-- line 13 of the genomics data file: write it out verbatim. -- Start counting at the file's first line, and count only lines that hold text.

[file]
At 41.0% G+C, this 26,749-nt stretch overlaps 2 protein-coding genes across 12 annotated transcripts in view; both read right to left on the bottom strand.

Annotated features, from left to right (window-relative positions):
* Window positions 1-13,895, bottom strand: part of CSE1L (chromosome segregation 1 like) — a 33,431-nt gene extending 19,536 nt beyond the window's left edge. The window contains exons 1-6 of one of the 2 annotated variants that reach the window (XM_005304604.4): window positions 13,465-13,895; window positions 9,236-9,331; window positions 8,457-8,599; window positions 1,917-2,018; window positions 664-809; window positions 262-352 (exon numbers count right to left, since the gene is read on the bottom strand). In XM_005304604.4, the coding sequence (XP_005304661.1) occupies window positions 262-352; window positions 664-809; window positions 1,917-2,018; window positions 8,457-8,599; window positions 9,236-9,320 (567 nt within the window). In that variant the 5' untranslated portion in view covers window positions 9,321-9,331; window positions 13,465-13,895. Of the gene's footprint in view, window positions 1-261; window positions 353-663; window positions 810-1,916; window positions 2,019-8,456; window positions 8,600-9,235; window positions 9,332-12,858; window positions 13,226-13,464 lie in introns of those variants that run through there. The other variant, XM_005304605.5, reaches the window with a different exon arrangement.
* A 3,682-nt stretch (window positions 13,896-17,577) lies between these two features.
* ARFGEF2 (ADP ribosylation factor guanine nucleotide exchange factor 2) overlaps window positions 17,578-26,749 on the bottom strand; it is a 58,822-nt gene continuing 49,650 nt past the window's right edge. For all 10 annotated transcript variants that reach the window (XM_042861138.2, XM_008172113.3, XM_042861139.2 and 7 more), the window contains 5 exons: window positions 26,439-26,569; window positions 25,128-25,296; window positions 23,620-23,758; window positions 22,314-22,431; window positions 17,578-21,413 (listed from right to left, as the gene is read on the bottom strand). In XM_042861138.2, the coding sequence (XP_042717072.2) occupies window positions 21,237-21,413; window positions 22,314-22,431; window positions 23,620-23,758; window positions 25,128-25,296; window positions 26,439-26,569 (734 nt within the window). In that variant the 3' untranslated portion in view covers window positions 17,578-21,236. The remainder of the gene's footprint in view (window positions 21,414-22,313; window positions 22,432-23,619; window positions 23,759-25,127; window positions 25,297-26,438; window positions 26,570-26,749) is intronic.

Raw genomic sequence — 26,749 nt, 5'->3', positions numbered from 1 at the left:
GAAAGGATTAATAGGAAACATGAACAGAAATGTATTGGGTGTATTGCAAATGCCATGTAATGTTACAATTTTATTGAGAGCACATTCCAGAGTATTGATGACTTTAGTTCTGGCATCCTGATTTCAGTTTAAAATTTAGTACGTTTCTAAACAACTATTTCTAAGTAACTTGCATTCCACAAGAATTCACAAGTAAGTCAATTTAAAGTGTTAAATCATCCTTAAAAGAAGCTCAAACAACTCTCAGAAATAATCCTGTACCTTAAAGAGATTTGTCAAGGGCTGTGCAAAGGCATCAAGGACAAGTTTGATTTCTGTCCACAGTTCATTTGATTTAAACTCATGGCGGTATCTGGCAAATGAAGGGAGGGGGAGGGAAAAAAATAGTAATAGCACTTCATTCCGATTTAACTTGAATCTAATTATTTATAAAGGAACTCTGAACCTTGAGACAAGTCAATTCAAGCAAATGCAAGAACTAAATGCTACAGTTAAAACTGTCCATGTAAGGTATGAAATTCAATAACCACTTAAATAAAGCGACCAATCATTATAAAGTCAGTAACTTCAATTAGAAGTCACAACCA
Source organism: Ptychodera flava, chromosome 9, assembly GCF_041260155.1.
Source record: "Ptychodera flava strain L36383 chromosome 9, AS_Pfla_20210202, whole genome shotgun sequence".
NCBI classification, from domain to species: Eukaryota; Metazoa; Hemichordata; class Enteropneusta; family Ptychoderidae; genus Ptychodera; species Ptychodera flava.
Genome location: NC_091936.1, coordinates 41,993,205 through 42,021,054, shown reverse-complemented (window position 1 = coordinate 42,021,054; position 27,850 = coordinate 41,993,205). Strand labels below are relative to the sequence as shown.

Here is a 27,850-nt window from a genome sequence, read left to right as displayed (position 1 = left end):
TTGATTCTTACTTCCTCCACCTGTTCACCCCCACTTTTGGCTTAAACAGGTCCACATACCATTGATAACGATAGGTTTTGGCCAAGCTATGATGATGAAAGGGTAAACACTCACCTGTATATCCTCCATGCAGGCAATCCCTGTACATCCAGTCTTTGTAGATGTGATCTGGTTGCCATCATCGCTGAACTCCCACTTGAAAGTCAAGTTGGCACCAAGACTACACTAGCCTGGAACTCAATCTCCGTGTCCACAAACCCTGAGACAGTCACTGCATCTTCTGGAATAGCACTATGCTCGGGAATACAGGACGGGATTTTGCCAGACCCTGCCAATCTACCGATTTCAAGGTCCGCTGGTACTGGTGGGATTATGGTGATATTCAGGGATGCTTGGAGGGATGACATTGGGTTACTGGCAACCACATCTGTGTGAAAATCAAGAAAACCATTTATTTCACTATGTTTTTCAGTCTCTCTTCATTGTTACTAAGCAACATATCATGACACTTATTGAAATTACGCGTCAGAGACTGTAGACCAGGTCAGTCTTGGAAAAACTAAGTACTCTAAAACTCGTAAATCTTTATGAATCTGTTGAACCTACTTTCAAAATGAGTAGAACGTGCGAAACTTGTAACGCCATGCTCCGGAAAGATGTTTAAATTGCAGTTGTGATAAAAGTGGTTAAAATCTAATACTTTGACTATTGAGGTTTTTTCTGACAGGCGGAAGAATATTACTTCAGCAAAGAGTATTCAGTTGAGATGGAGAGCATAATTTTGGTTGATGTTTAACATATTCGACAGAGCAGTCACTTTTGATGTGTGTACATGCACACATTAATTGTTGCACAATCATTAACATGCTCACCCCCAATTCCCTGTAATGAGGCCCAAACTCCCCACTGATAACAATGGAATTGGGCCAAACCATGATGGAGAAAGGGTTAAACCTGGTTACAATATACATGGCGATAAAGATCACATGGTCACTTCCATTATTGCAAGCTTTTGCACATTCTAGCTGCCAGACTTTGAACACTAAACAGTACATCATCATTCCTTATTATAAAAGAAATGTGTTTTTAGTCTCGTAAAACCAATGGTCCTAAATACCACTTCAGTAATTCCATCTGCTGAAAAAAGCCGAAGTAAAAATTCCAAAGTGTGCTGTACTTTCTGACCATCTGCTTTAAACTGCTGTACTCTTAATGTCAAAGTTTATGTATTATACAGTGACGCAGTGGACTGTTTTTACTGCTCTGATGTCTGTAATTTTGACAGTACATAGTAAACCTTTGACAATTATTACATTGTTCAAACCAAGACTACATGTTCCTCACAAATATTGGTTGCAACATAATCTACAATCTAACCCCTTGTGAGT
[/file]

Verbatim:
TTGATTCTTACTTCCTCCACCTGTTCACCCCCACTTTTGGCTTAAACAGGTCCACATACCATTGATAACGATAGGTTTTGGCCAAGCTATGATGATGAAAGGGTAAACACTCACCTGTATATCCTCCATGCAGGCAATCCCTGTACATCCAGTCTTTGTAGATGTGATCTGGTTGCCATCATCGCTGAACTCCCACTTGAAAGTCAAGTTGGCACCAAGACTACACTAGCCTGGAACTCAATCTCCGTGTCCACAAACCCTGAGACAGTCACTGCATCTTCTGGAATAGCACTATGCTCGGGAATACAGGACGGGATTTTGCCAGACCCTGCCAATCTACCGATTTCAAGGTCCGCTGGTACTGGTGGGATTATGGTGATATTCAGGGATGCTTGGAGGGATGACATTGGGTTACTGGCAACCACATCTGTGTGAAAATCAAGAAAACCATTTATTTCACTATGTTTTTCAGTCTCTCTTCATTGTTACTAAGCAACATATCATGACACTTATTGAAATTACGCGTCAGAGACTGTAGACCAGGTCAGTCTTGGAAAAACTAAGTACTCTAAAACTCGTAAATCTTTATGAATCTGTTGAACCTACTTTCAAAATGAGTAGAACGTGCGAAACTTGTAACGCCATGCTCCGGAAAGATGTTTAAATTGCAGTTGTGATAAAAGTGGTTAAAATCTAATACTTTGACTATTGAGGTTTTTTCTGACAGGCGGAAGAATATTACTTCAGCAAAGAGTATTCAGTTGAGATGGAGAGCATAATTTTGGTTGATGTTTAACATATTCGACAGAGCAGTCACTTTTGATGTGTGTACATGCACACATTAATTGTTGCACAATCATTAACATGCTCACCCCCAATTCCCTGTAATGAGGCCCAAACTCCCCACTGATAACAATGGAATTGGGCCAAACCATGATGGAGAAAGGGTTAAACCTGGTTACAATATACATGGCGATAAAGATCACATGGTCACTTCCATTATTGCAAGCTTTTGCACATTCTAGCTGCCAGACTTTGAACACTAAACAGTACATCATCATTCCTTATTATAAAAGAAATGTGTTTTTAGTCTCGTAAAACCAATGGTCCTAAATACCACTTCAGTAATTCCATCTGCTGAAAAAAGCCGAAGTAAAAATTCCAAAGTGTGCTGTACTTTCTGACCATCTGCTTTAAACTGCTGTACTCTTAATGTCAAAGTTTATGTATTATACAGTGACGCAGTGGACTGTTTTTACTGCTCTGATGTCTGTAATTTTGACAGTACATAGTAAACCTTTGACAATTATTACATTGTTCAAACCAAGACTACATGTTCCTCACAAATATTGGTTGCAACATAATCTACAATCTAACCCCTTGTGAGT